%I
%S 1,2,3,4,7,5,6,9,10,11,17,12,8,13,14,15,16,18,22,21,20,26,24,19,36,25,
%T 31,27,30,29,23,28,32,34,43,33,35,39,38,41,48,56,50,37,45,42,57,40,44,
%U 49,46,53,47,59,66,52,51,55,63,60,74,54,61,69,64,77,65,58,73,68,62,67
%N The next new gap between successive odd primes (divided by 2).
%C If Polignac's conjecture holds (which is highly likely), then this sequence is a permutation of the positive integers. Even a weaker form of the conjecture would be enough: "Every even number occurs at least once as difference of subsequent primes".  Ferenc Adorjan (ferencadorjan(AT)gmail.com) May 17 2007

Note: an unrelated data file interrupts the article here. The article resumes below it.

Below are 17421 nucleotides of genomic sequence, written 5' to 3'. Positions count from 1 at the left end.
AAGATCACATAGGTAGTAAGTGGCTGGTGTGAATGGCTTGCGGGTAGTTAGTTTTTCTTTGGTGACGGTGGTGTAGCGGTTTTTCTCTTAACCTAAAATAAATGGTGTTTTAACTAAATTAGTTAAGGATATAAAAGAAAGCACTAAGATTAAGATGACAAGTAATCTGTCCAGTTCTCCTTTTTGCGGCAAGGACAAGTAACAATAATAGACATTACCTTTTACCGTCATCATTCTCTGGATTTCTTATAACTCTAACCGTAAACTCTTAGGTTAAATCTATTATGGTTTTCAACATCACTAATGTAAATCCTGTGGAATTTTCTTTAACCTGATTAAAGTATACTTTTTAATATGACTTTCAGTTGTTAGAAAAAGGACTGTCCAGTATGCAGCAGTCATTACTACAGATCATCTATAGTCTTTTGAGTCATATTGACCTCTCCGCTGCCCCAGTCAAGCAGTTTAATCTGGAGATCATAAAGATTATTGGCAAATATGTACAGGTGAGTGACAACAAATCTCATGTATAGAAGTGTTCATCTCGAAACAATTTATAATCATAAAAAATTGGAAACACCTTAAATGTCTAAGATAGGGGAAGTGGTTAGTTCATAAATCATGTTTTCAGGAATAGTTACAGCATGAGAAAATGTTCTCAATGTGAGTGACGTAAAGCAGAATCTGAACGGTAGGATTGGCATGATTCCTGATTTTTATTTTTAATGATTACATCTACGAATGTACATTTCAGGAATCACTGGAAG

%H Ferenc Adorjan, <a href="/A014321/b014321.txt">Table of n, a(n) for n=1..999 based on T. R. Nicely's web page</a>
%H C. K. Caldwell, <a href="http://www.utm.edu/research/primes/">The prime pages</a>
%H T. R. Nicely, <a href="http://www.trnicely.net/gaps/gaplist.html">List of "First occurrence prime gaps"</a>
%Y Cf. A014320.
%Y Equals A058320(n+1)/2.
%Y Inverse: A130264, Cf. A086979.
%K nonn
%O 1,2
%A Hynek Mlcousek (hynek(AT)dior.ics.muni.cz)
%E More terms from Ferenc Adorjan (ferencadorjan(AT)gmail.com) May 17 2007